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Planet Fedora

In this section, we cover the highlights of Planet Fedora[1] - an aggregation of blogs from Fedora contributors worldwide.

Contributing Writer: Adam Batkin


Michael DeHaan responded[1] respond to an article[2] by Matt Assay on cnet (which in turn cited one of Michael's previous posts[3] on the topic of "Recognizing and Avoiding Common Open Source Community Pitfalls"):

"Sure — building any sort of collaborative infrastructure is hard. Yet there are those that want to sell open source as that (another bullet point on a slidedeck), and then there are those that believe software is open, that information should be free, everyone can work together with everyone, we are all equals, and that we will keep no secrets."

Daniel Walsh introduced[4] the SELinux Sandbox,a "policy that allows users to build scripts to process untrusted content into some output that they could safely use." James Morris elaborated[5] with further points on the SELinux Sandbox and the problems with Ambient Authority.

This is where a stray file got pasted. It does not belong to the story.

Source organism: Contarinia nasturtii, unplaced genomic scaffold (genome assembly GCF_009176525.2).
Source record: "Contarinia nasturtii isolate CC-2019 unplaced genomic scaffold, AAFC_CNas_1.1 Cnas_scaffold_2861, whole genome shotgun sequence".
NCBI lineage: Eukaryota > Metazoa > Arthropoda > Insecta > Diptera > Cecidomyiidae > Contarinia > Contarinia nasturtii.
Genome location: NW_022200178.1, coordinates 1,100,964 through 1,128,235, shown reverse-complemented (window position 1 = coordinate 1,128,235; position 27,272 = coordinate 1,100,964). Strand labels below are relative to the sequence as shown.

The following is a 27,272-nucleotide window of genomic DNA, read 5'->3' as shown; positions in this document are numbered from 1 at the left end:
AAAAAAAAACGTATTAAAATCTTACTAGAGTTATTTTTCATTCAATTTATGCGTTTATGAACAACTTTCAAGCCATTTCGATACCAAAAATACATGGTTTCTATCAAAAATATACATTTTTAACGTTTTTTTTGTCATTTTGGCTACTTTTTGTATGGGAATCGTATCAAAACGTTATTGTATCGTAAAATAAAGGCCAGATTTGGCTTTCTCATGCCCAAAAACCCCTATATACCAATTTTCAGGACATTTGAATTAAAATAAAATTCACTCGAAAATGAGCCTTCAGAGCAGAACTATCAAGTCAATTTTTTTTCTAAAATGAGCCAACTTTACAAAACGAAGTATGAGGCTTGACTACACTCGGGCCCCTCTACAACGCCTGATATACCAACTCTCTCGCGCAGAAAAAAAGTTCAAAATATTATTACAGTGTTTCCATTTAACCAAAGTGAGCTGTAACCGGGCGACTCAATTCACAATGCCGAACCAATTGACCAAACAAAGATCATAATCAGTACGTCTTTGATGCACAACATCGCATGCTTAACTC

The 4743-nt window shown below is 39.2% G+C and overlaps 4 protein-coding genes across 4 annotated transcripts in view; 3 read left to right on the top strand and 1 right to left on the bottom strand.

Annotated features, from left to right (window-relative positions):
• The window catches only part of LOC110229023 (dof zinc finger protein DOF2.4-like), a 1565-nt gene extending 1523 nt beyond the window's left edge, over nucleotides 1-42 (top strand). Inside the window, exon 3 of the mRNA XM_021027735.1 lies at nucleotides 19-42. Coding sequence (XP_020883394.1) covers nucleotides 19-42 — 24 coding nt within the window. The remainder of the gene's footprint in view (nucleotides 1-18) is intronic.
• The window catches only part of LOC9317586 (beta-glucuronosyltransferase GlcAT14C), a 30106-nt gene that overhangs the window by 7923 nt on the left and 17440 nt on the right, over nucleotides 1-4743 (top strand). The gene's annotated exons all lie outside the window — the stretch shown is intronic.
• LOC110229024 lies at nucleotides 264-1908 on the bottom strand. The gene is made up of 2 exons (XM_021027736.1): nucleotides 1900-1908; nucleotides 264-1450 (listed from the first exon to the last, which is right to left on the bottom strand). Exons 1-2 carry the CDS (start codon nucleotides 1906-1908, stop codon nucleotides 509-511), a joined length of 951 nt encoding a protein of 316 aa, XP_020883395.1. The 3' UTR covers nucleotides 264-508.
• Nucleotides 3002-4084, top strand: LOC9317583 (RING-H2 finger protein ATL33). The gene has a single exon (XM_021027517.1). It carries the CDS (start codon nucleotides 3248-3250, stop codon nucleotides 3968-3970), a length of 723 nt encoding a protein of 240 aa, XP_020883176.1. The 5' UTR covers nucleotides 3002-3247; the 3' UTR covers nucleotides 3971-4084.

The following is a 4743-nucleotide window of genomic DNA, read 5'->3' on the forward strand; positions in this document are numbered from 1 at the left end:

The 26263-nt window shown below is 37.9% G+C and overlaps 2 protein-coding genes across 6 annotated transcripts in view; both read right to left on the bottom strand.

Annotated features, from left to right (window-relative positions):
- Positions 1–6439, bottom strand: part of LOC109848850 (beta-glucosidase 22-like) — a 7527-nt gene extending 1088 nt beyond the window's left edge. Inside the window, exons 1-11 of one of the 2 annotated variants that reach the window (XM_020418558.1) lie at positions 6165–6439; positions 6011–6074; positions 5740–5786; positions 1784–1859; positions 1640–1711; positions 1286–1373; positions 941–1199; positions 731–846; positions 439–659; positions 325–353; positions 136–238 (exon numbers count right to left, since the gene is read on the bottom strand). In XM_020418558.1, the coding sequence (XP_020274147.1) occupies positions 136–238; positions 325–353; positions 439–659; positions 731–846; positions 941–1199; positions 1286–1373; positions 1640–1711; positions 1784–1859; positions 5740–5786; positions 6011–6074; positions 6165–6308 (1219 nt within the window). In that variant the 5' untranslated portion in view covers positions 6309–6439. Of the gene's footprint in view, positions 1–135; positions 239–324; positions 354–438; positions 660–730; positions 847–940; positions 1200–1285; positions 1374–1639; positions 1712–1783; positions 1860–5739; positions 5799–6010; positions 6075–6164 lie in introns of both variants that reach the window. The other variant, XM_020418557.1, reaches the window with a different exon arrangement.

Jack Aboutboul interviewed[6] Daniel Berrange, Red Hat Virtualization Team Engineer "about the many key upgrades to virt technology in F11 focusing on areas of usability, performance and security."

Dan Williams showed off[7] the new NetworkManager network selector user interface, to replace the old GtkMenu-based interface.

Susan Lauber continued[8] with Part 2 of a series on improving the Fedora Wiki: "Using Special pages to assist with wiki cleanup."

Gary Benson published[9] an excellent introductory article on the history and reasoning behind Zero and Shark at Gary also wrote[10] a tutorial on Instrumenting Zero and Shark.

Jeroen van Meeuwen posted[11] an opinion piece on "Why the Open Source Channel Alliance is bad for Free Software". Jeroen also mentioned[12] that "Starting in July...I'll be mentoring a workshop on Office and Infrastructure IT entirely based on Free Software and Open Source technology..."

Martin Sourada chronicled[13] his preferred desktop applications (including background information on why each program is used) to ensure that he can run a FLOSS desktop using Fedora.

Paul W. Frields was interviewed[14] by Randal Schwartz and Leo Laporte at